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CD Review

Wolfgang Mozart

Sony 88985382442

Mozart in Havana

  • Piano Concerto #21 in C Major, K. 467
  • Piano Concerto #23 in A Major, K. 488
Simone Dinnerstein, piano
Havana Lyceum Orchestra/José Antonio Méndez Padrón
Recorded at Oratorio San Felipe Neri, Havana, Cuba June 28-30, 2016
Sony Classical 88985382442 56:26
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Simone Dinnerstein's latest album calls to mind circumstances regarding another recording, this one from many years ago. In June, 1962 American pianist Byron Janis traveled to Moscow and recorded the Prokofiev Third and Rachmaninov First Piano Concertos for Mercury Records, who billed the event in big bold letters across the record jacket: "New! First Time Ever!" In somewhat smaller print there followed: "First Recording Ever Made in Russia By American Technical and Musical Staff and Equipment." I still have that LP in my collection and consider it rather special as the performances were quite good and because, but to a far lesser degree, it obviously documented a precedent of sorts which served to continue an artistic detente between the US and USSR that was set in motion when Van Cliburn won the Tchaikovsky Competition in Moscow in 1958. Ironically, it was Cuba that played a part in circumstances that dealt a temporary setback to the thawing of the Cold War when the Cuban missile crisis took place in October, 1962. I remember it all – I've been around a while and notice history can repeat itself in different ways.

Here we just may have history repeating itself – in a quite similar way, too – with the issue of this new CD from Sony, as it is apparently the first time in many years that a major American artist has made a recording of classical music in Communist Cuba. I would say, in fact, it's a reasonable bet that no classical recording by an important American artist has been made in Cuba since the hegemony of the Castro brothers. Does this circumstance make this recording special in some way? Sony apparently thinks so, as one can observe from the album cover and its title. I, however, am rather jaded by such musical and political kumbaya moments, though I fully realize there are those who will consider this a great political and artistic breakthrough. They may well have a good point – maybe it is a hugely significant event. On the other hand – and in all fairness – this recording won't likely go over well with certain segments of the populace, particularly with Cuban expatriates whose relatives have spent time in Cuban prisons for political misdeeds or whose relatives fled Cuba in a makeshift boat that never made it to US shores.

Indeed, but let's try to set politics and precedents aside and focus on the music and performances. Well, firstly, need I say the music is masterly? You already knew that. And the performances… The Havana Lyceum Orchestra plays quite well, in fact quite splendidly. The ensemble gets its personnel of students, professors, and recent graduates, from the University of the Arts, the National School of Music and the Amadeo Roldán Conservatory. The players don't sound like such a patchwork but play as a decidedly unified and spirited group of musicians. Conductor José Antonio Méndez Padrón must be given a healthy portion of the credit for the success of the performances here from this mostly youthful orchestra.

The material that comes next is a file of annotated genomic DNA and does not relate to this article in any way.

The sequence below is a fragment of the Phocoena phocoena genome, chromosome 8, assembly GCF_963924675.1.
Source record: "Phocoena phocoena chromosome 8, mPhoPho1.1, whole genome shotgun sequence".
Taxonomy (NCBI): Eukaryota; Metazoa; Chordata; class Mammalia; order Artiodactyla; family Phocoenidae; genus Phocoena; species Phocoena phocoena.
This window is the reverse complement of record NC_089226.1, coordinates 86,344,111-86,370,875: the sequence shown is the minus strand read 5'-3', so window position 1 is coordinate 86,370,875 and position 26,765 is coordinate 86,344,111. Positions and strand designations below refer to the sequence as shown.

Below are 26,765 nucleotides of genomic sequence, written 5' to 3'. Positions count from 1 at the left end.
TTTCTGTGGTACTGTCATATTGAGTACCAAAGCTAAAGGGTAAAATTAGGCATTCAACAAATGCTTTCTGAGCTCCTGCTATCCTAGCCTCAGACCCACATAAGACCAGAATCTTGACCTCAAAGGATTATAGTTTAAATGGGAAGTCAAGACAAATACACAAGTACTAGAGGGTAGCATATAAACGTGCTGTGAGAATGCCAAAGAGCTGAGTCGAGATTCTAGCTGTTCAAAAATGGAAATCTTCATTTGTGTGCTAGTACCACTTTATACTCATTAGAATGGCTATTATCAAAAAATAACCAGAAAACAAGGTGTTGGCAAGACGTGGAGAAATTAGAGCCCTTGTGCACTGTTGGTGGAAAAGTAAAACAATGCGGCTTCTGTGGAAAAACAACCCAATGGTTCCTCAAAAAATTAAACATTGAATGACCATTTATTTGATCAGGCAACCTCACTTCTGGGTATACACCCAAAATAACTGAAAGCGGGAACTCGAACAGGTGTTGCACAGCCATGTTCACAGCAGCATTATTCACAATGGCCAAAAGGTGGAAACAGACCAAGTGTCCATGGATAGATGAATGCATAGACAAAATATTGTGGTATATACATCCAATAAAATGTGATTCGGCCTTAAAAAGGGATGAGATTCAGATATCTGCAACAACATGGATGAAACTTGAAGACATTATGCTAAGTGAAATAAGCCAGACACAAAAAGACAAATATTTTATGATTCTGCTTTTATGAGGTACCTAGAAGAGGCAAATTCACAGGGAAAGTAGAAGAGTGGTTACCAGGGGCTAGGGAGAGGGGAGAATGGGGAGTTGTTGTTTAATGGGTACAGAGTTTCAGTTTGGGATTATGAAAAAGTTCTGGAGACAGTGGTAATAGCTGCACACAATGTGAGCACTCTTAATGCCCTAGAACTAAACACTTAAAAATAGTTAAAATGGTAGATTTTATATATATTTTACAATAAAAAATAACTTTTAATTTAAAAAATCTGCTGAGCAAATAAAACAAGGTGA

But what about the pianist, you ask? She for her part plays Mozart with a fluidity and naturalness to challenge the best versions of these concertos from among the competition, both recent and long past. Dinnerstein adopts mostly moderate tempos, employs a wide range of subtly applied dynamics and plays with the utmost sensitivity to the emotional flow of the music. Whether in her gorgeous phrasing of the "Elvira Madigan" theme and its second subject in K. 467's second movement or her playful and witty rendering of the finale of K. 488, she is always totally convincing, making you wonder if you've heard the music played any better. She is consistently excellent. Period.

The only significant musical controversy regarding her performances is the use of Busoni's cadenzas for K. 467. The first movement cadenza, which features some emendations by composer Philip Lasser, is a beautiful piece in many ways but completely at odds with Mozart's style. The one in the finale is cleverly imagined, but quite out of place as well. It was a Busoni cadenza used by Helene Grimaud for K. 488, you may recall, that caused a notorious rift between her and the late Claudio Abbado in 2010. Mozart purists will likely scoff at the employment of such music in any of the Mozart concertos. I didn't find it a serious problem and most listeners likely will not as well, but I'm sure this may be a deal breaker for some. I should mention that Ms. Dinnerstein explains in the album notes about her teacher Solomon Mikowsky who became the source of her interest in performing in Havana (and later going on tour with the orchestra). At any rate, Sony provides clear, well balanced sound reproduction to round out this effort. If you can overlook whatever political implications you might associate with this endeavor, then by all means you will find this an utterly splendid recording. Highly recommended.

Copyright © 2017, Robert Cummings

Trumpet